The Fabric of Saintly Proof: Leocadia of Toledo from Orrente to Calderón

Peter Cherry, Arantza Mayo

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St Leocadia, a fourth-century Toledan Christian virgin and patron saint of the city, miraculously emerged from a sepulchre in the presence of Ildephonsus, Archbishop of Toledo, and the Visigothic King Recesvintus, in the 7th century. After this wondrous event, in which a fragment of her veil was cut as proof of her public visitation, her body was removed from Toledo to be preserved from the Muslim conquest, taken to Flanders and eventually repatriated to her home town at the request of Philip II as the Lutheran threat to the Spanish northern territories escalated. A wave of literature and images concerning her figure was produced in the wake of three events: the return of her relics to Toledo in 1587, those of Ildephonsus in 1596 and the inauguration of the chapel of Our Lady of the Tabernacle, also in Toledo, in 1616. The following essays consider why and how this virgin saint became instrumental in cementing the alliance of Church and Monarchy as well as buttressing the Archbishop of Toledo’s status as Primate of Spain in the early seventeenth century. Focusing on the historical, visual and literary portraits of Leocadia, they examine the manner in which Early Modern Spanish authors—Miguel Hernández, Lope de Vega, José de Valdivielso and Pedro Calderón de la Barca—and artists—Francisco Merino, Blas de Prado, Juan Pantoja de la Cruz, Antonio de Lanchares and Pedro Orrente—imagined and recreated the narrative of her sanctity paying particular attention to the function of public witness as effected by their works as well as by their readers and viewers.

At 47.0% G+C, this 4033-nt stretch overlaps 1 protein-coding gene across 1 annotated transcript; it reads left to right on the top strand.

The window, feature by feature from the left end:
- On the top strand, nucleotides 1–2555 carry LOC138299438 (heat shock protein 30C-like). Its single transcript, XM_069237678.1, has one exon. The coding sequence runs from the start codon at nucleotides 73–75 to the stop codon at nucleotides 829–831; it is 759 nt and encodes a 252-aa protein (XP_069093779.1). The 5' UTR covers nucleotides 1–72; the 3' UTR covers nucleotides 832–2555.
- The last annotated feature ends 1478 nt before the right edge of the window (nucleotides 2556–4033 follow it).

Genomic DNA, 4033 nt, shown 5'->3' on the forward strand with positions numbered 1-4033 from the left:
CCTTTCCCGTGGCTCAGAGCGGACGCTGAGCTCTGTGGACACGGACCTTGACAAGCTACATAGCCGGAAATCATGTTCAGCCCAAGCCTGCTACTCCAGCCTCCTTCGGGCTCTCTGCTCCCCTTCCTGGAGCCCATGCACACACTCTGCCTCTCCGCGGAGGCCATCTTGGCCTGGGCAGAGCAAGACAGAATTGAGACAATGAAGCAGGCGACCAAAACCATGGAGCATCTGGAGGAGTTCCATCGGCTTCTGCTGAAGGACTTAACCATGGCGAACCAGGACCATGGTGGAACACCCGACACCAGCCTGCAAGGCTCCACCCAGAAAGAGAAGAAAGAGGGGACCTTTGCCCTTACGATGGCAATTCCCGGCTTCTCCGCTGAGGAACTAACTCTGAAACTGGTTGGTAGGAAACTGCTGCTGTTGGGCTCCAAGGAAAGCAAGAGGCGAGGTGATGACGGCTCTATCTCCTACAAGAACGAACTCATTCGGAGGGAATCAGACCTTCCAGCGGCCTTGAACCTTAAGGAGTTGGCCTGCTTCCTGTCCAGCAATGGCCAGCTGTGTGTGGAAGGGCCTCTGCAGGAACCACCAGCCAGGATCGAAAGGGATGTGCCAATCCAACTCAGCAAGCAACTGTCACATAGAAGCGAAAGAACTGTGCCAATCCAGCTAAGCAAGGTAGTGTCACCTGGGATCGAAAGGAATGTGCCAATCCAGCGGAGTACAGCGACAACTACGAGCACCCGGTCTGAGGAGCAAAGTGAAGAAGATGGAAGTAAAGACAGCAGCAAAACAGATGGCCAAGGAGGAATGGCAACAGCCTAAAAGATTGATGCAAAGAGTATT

Original languageEnglish
Pages (from-to)1339-1370
Number of pages32
JournalBulletin of Spanish Studies
Issue number7-8
Early online date20 Sept 2016
Publication statusPublished - 2016


  • Miguel Hernández, Lope de Vega, José de Valdivielso, Calderón de la Barca, hagiography, witness, relics, Leocadia

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